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The Man Who Ate His Boots: Sir John Franklin and the Tragic History of the Northwest Passage Hardcover – 12 May 2011


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Product details

  • Hardcover: 464 pages
  • Publisher: Jonathan Cape; 1st Edition edition (12 May 2011)
  • Language: English
  • ISBN-10: 0224082310
  • ISBN-13: 978-0224082310
  • Product Dimensions: 16.2 x 3.9 x 24 cm
  • Average Customer Review: 4.4 out of 5 stars  See all reviews (5 customer reviews)
  • Amazon Bestsellers Rank: 495,535 in Books (See Top 100 in Books)

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Review

`...this work paints a compelling portrait of a superpower sending its best men to die largely just to prove no challenge was beyond the English. ...scholarly, passionate text...' --The Sunday Times

`Brandt warms the heart and chills the blood with a rich historical narrative, lively with characters, of the heroic hardships and noble tragedies of Arctic exploration' --Saga Magazine

'Brandt, the author of two previous historical books and a seasoned writer of magazine articles, draws on a rich vein of fact and fiction.' --Irish Examiner

`exhaustive, elegant history.' --The Guardian

`Anthony Brandt, in this excellent book, sets out to give us the whole history of the search for the North-West Passage...The Man Who Ate His Boots gives a surprisingly deep insight into the soul of imperial Victorian Britain. Like shoe leather, there's plenty here to chew over.' --The Tablet

Book Description

The enthralling, often harrowing story of the adventurers who searched in vain for the Northwest Passage, the holy grail of nineteenth-century British exploration.

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8 of 9 people found the following review helpful By Chaucer on 19 May 2011
Format: Hardcover
This book is an extraordinary achievement: Brandt manages to blend together the stories of the many expeditions throughout the nineteenth century, by land and sea, that led to the mapping of the Western Arctic in the search for the Northwest Passage. He also gives the historical context of the period because this had a direct impact on the expeditions. Although an unlikely hero, Sir John Franklin is pivotal to the whole story: he not only led expeditions but it was, somewhat ironically, the many rescue missions for his final ill fated attempt that led to the `discovery' of the Passage.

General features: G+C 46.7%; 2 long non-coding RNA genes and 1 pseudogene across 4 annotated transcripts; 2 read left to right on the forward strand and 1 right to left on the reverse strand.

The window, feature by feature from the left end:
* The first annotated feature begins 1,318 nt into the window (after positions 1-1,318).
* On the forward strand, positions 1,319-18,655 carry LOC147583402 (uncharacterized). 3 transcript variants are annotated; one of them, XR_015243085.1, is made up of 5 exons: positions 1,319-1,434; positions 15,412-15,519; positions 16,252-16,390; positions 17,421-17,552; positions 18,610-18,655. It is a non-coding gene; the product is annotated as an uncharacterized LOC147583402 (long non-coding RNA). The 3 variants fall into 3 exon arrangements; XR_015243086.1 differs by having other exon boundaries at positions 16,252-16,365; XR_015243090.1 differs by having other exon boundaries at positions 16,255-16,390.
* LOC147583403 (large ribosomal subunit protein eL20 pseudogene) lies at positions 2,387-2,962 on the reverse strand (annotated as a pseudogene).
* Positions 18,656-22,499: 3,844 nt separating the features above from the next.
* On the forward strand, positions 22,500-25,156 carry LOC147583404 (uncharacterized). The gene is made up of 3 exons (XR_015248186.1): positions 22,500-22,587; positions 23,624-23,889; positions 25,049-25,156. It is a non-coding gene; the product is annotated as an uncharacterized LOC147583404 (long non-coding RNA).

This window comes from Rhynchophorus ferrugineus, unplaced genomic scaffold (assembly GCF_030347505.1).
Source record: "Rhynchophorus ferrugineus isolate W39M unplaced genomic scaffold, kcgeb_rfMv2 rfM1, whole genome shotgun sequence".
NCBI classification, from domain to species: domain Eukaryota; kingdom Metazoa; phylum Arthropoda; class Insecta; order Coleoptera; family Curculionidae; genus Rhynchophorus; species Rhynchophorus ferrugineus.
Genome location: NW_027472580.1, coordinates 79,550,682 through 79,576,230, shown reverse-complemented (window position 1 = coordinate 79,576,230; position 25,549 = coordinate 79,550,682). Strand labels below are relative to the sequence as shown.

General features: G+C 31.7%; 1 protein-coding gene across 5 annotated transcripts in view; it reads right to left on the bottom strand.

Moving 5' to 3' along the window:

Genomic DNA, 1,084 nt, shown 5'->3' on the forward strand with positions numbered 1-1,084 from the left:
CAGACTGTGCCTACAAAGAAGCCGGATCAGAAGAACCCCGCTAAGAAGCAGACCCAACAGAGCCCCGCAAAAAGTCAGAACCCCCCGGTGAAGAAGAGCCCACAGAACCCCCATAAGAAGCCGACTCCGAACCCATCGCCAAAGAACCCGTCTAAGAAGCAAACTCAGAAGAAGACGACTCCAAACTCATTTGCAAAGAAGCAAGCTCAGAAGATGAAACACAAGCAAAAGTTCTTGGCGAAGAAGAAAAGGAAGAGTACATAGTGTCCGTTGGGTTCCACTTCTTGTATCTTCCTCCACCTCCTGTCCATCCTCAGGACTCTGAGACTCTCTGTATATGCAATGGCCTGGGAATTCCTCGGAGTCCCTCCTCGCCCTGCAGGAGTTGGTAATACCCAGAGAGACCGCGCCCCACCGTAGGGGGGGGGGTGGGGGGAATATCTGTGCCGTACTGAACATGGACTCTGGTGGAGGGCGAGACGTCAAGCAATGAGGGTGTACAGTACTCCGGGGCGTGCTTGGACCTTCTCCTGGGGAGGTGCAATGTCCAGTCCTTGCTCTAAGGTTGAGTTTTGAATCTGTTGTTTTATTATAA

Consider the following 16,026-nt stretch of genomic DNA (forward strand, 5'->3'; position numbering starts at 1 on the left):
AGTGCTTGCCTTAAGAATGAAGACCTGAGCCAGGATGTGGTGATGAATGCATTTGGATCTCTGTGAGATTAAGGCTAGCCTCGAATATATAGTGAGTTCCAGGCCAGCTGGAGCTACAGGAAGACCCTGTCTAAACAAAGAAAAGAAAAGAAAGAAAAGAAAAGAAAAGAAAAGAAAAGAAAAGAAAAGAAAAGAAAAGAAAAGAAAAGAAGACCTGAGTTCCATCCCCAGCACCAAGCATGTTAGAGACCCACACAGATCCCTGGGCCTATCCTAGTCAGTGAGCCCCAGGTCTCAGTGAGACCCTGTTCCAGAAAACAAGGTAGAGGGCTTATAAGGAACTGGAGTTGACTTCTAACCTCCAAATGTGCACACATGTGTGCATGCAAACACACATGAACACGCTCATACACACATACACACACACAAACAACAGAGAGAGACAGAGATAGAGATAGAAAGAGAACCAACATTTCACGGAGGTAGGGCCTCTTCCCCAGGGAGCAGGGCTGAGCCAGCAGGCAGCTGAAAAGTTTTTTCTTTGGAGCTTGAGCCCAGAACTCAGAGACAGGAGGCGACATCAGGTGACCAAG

Brandt shows how the public were thrilled by the daring deeds of these explorers and the hunt for the Northwest Passage became a national obsession. The exploits of these men entered the public imagination: Shelley's Frankenstein tells his story to a sea captain in the Arctic and, more recently, Pullman's Dark Materials uses the names of explorers Parry and Scoresby and the setting of Svalbard. Throughout the nineteenth century there was a touching, but tragic, naivety among the public that the discovery of the Northwest Passage was destined to be a British triumph. The belief that, whatever the hardships, British seamen would win through, led to loss of life and unimaginable hardship.

The book is a terrific read, full of fascinating information and interesting characters: Jane Franklin deserves a whole book in her own right and was responsible for many of the rescue expeditions that led to the successful mapping of the area. Brandt is to be commended for commemorating the courage of these men but for never losing sight of the appalling consequences of "this spectacular piece of folly...."
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1 of 1 people found the following review helpful By Keen Reader TOP 50 REVIEWER on 4 Jan. 2015
Format: Hardcover
‘The winter went, the summer went,
The winter came around;
But the hard green ice was strong as death,
And the voice of hope sank to a breach,
Yet caught at every sound.’
- George Boker, “A Ballad of Sir John Franklin”